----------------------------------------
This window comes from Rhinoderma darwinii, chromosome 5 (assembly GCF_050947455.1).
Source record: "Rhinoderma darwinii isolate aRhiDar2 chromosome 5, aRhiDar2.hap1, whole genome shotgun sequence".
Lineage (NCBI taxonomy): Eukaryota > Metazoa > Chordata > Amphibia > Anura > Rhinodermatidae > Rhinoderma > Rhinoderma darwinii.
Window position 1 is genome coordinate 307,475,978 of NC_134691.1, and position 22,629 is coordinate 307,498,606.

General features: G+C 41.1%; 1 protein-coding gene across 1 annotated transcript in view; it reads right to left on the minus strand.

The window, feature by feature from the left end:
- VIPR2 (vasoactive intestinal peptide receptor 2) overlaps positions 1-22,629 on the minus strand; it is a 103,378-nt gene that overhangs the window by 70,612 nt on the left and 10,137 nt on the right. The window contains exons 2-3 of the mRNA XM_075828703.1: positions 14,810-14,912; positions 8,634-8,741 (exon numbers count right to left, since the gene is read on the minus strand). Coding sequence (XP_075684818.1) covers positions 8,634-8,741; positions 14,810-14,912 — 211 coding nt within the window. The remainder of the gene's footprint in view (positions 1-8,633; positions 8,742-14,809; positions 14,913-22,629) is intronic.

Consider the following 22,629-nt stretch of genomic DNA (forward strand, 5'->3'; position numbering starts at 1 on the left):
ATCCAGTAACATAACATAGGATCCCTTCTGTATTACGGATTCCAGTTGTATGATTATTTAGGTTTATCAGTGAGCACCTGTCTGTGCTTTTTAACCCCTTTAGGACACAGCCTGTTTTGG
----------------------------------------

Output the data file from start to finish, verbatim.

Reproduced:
This window comes from Rhinoderma darwinii, chromosome 5 (assembly GCF_050947455.1).
Source record: "Rhinoderma darwinii isolate aRhiDar2 chromosome 5, aRhiDar2.hap1, whole genome shotgun sequence".
Lineage (NCBI taxonomy): Eukaryota > Metazoa > Chordata > Amphibia > Anura > Rhinodermatidae > Rhinoderma > Rhinoderma darwinii.
Window position 1 is genome coordinate 307,475,978 of NC_134691.1, and position 22,629 is coordinate 307,498,606.

General features: G+C 41.1%; 1 protein-coding gene across 1 annotated transcript in view; it reads right to left on the minus strand.

The window, feature by feature from the left end:
- VIPR2 (vasoactive intestinal peptide receptor 2) overlaps positions 1-22,629 on the minus strand; it is a 103,378-nt gene that overhangs the window by 70,612 nt on the left and 10,137 nt on the right. The window contains exons 2-3 of the mRNA XM_075828703.1: positions 14,810-14,912; positions 8,634-8,741 (exon numbers count right to left, since the gene is read on the minus strand). Coding sequence (XP_075684818.1) covers positions 8,634-8,741; positions 14,810-14,912 — 211 coding nt within the window. The remainder of the gene's footprint in view (positions 1-8,633; positions 8,742-14,809; positions 14,913-22,629) is intronic.

Consider the following 22,629-nt stretch of genomic DNA (forward strand, 5'->3'; position numbering starts at 1 on the left):
ATCCAGTAACATAACATAGGATCCCTTCTGTATTACGGATTCCAGTTGTATGATTATTTAGGTTTATCAGTGAGCACCTGTCTGTGCTTTTTAACCCCTTTAGGACACAGCCTGTTTTGG